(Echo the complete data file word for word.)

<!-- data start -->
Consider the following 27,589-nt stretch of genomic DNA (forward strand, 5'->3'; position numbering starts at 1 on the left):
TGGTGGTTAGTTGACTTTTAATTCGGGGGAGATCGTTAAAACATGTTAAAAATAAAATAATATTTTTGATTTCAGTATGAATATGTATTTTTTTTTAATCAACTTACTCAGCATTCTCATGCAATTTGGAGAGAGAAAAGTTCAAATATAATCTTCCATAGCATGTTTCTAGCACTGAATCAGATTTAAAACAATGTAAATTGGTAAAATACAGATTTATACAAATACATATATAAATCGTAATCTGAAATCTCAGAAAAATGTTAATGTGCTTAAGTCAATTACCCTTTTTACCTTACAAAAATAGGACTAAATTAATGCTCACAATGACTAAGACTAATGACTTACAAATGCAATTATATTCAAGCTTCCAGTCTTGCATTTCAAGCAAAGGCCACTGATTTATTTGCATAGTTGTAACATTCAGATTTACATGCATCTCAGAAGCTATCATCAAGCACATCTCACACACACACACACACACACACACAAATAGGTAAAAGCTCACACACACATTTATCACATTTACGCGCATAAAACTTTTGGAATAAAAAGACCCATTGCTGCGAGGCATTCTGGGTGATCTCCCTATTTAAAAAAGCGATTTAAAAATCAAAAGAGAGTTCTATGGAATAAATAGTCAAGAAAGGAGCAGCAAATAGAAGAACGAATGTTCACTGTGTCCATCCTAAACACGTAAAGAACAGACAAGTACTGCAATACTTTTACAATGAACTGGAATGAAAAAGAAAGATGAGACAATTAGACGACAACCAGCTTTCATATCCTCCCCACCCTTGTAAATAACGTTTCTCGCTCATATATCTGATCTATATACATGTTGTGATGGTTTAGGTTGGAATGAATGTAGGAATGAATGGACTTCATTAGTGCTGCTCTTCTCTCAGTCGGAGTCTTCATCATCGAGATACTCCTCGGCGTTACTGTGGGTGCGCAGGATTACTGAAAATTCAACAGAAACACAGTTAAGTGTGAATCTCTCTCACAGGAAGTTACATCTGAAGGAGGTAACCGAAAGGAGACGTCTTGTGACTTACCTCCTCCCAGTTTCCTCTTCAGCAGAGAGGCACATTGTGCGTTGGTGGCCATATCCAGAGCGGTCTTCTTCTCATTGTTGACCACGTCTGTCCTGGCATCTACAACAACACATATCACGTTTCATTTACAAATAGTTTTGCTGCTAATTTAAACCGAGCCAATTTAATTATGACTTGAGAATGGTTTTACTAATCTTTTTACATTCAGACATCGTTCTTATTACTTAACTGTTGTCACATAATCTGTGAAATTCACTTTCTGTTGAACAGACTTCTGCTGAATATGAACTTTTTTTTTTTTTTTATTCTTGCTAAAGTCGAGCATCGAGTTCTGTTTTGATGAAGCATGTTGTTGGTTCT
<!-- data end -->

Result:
Consider the following 27,589-nt stretch of genomic DNA (forward strand, 5'->3'; position numbering starts at 1 on the left):
TGGTGGTTAGTTGACTTTTAATTCGGGGGAGATCGTTAAAACATGTTAAAAATAAAATAATATTTTTGATTTCAGTATGAATATGTATTTTTTTTTAATCAACTTACTCAGCATTCTCATGCAATTTGGAGAGAGAAAAGTTCAAATATAATCTTCCATAGCATGTTTCTAGCACTGAATCAGATTTAAAACAATGTAAATTGGTAAAATACAGATTTATACAAATACATATATAAATCGTAATCTGAAATCTCAGAAAAATGTTAATGTGCTTAAGTCAATTACCCTTTTTACCTTACAAAAATAGGACTAAATTAATGCTCACAATGACTAAGACTAATGACTTACAAATGCAATTATATTCAAGCTTCCAGTCTTGCATTTCAAGCAAAGGCCACTGATTTATTTGCATAGTTGTAACATTCAGATTTACATGCATCTCAGAAGCTATCATCAAGCACATCTCACACACACACACACACACACACACAAATAGGTAAAAGCTCACACACACATTTATCACATTTACGCGCATAAAACTTTTGGAATAAAAAGACCCATTGCTGCGAGGCATTCTGGGTGATCTCCCTATTTAAAAAAGCGATTTAAAAATCAAAAGAGAGTTCTATGGAATAAATAGTCAAGAAAGGAGCAGCAAATAGAAGAACGAATGTTCACTGTGTCCATCCTAAACACGTAAAGAACAGACAAGTACTGCAATACTTTTACAATGAACTGGAATGAAAAAGAAAGATGAGACAATTAGACGACAACCAGCTTTCATATCCTCCCCACCCTTGTAAATAACGTTTCTCGCTCATATATCTGATCTATATACATGTTGTGATGGTTTAGGTTGGAATGAATGTAGGAATGAATGGACTTCATTAGTGCTGCTCTTCTCTCAGTCGGAGTCTTCATCATCGAGATACTCCTCGGCGTTACTGTGGGTGCGCAGGATTACTGAAAATTCAACAGAAACACAGTTAAGTGTGAATCTCTCTCACAGGAAGTTACATCTGAAGGAGGTAACCGAAAGGAGACGTCTTGTGACTTACCTCCTCCCAGTTTCCTCTTCAGCAGAGAGGCACATTGTGCGTTGGTGGCCATATCCAGAGCGGTCTTCTTCTCATTGTTGACCACGTCTGTCCTGGCATCTACAACAACACATATCACGTTTCATTTACAAATAGTTTTGCTGCTAATTTAAACCGAGCCAATTTAATTATGACTTGAGAATGGTTTTACTAATCTTTTTACATTCAGACATCGTTCTTATTACTTAACTGTTGTCACATAATCTGTGAAATTCACTTTCTGTTGAACAGACTTCTGCTGAATATGAACTTTTTTTTTTTTTTTATTCTTGCTAAAGTCGAGCATCGAGTTCTGTTTTGATGAAGCATGTTGTTGGTTCT